There are the precious multi-million dollar cars to move, of course, along with kilometres of wires and cables.
The high-tech computers, monitors, tyres and the rest of the stuff in the garages also have to be packed up for transport to the next location.
The whole Formula 1 operation requires detailed planning and much precision, but Alan Woollard does not get all the fuss.
"People look at all the stuff we bring in and sometimes wonder how we do it," the logistics director of Formula One Management (FOM) told The New Paper last week. "But it's all just down to good planning."
The 65-year-old is the man who oversees FOM's operations as they move tonnes of cargo from city to city, race to race, across continents over the oceans or through the sky.
And they have done so again, as the paddock at Marina Bay begins to get busy today ahead of the Formula 1 Singapore Airlines Singapore Grand Prix which revs off with practice on Friday.
Maybe Woollard is just used to it after 38 years in the job.
But, make no mistake, what Woollard and his band of 20 men do is nothing short of remarkable.
Between every Formula 1 race - a break which could last between one to four weeks - they transport over a million kilogrammes of cargo over seas and through the air.
All in all, over 20,000 individual items, from the tiniest screw to whole engines, make the trip.
Items that are not urgently required, like furniture, cutlery, gas cookers and generators, have already been at the Marina Bay circuit for days, brought over by sea freight.
Those items weigh about 500,000kg.
The "VIP goods" - like the engines, tyres and various car parts - arrived yesterday on six Boeing 747-8 planes, which are the wide-body sisters of the popular 747s.
After the Italian Grand Prix on Sept 7 in Monza, the 11 teams went back to their respective bases all over Europe and their mechanics immediately began tearing the multi-million dollar machines apart.
"There, they break the car down to spare parts," explained Woollard.
"Maybe three years ago, we'd have 20-odd cars to fly over, but now we carry them in spares.
"Once the parts reach the pit, the mechanics start putting it together again."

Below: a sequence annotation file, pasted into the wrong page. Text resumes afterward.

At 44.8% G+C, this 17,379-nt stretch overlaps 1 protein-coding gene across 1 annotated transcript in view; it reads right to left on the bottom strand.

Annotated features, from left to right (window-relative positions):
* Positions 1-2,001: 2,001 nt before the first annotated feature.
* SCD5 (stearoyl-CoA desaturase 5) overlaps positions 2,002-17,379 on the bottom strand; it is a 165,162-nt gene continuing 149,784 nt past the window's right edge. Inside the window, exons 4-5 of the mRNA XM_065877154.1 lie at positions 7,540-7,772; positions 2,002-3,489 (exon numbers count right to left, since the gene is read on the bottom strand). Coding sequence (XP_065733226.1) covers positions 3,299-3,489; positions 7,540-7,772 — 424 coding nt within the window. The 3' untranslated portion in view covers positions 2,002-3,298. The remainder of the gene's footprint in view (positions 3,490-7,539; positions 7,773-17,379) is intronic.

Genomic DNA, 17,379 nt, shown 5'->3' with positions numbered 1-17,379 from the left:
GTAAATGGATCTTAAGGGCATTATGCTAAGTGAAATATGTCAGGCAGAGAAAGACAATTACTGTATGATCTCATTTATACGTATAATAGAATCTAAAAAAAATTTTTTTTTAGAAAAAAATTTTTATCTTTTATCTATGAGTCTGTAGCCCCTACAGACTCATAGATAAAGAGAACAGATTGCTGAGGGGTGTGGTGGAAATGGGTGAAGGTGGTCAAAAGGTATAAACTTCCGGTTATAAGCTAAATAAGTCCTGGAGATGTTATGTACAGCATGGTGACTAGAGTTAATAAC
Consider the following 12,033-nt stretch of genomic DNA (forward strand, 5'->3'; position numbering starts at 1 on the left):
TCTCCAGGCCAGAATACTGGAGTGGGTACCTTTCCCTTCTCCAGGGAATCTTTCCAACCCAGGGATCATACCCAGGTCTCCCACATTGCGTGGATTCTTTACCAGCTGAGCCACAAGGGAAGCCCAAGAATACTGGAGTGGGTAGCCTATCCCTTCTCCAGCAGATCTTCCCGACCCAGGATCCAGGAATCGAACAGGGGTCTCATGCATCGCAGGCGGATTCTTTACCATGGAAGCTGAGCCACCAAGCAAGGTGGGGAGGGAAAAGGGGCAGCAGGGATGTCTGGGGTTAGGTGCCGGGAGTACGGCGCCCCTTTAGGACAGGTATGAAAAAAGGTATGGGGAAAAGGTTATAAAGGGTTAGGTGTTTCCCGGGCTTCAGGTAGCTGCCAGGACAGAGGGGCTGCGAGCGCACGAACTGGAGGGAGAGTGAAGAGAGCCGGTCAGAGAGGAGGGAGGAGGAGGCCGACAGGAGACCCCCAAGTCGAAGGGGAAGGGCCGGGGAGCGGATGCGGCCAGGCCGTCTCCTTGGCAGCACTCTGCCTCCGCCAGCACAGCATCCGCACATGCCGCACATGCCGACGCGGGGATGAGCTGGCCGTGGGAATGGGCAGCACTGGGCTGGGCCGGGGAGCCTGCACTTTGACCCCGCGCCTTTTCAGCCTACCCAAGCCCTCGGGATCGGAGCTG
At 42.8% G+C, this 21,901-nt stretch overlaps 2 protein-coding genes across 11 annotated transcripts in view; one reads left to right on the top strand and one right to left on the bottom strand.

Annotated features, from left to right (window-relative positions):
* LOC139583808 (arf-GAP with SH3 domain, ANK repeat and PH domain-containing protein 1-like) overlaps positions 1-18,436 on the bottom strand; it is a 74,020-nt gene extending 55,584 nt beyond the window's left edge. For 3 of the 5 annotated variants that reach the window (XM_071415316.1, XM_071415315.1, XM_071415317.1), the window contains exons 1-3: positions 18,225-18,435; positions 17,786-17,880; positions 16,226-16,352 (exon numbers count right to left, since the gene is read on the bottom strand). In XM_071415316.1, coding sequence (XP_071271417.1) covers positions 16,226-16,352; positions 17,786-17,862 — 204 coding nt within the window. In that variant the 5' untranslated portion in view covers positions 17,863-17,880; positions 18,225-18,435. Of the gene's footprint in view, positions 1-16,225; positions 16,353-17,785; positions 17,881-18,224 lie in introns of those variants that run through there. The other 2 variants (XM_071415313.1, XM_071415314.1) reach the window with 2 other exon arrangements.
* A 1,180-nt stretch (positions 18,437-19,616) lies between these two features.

About 700,000kg of equipment is flown into the country.
There are a mind-boggling mass of items to work with, but Woollard said: "Everything has to be light. Because if it's not light, it costs more."
To cut down on weight, the FOM designed special containers to store the parts of the cars before they are transported.
These containers are made to specific sizes to ensure no space wastage and are also made of lightweight material.
Travelling through the air, the Pirelli tyres have to be housed at a temperature of 15 deg C to ensure they don't degrade due to the changes in the atmosphere.
Naturally, security is also a concern.
Every package is sealed and a porter is on every flight to make sure nothing is tampered with.
Once the planes touch down, Woollard and his team are at the strip to unload all the equipment.
"It's like a military operation," he said, with a chuckle.
"It's well drilled, everyone knows exactly what to do."
Woollard has a particular worry with Singapore because of the lack of space around Marina Bay, including the paddock area, of course.
"Many years ago in Mexico, we had a big problem," he recounted.
"One of the truck drivers didn't take the route he was supposed to, and the truck hit a bridge and the engine of one of the teams, BMW, was damaged.
"Luckily, it was after the race and BMW managed to sort it out before the next race. It just goes to show how important it is to stick to the routes and details that are set out." Woollard made three trips to Singapore, before the first GP was held here in 2008, on a recce mission.a
"We checked routes, noted the heights of all the bridges to see if our trucks could go under them, made sure there was enough turning space for our trucks... Everything had to be perfect." With that amount of planning, one could be forgiven for thinking Woollard is on edge most of the time.
But he insists nothing could be further from the truth.
"My son, Adam, works for me now (as FOM manager of operations) so it's very much a family affair. I enjoy it. After all, it's just planning."
This article was first published on September 15, 2014.
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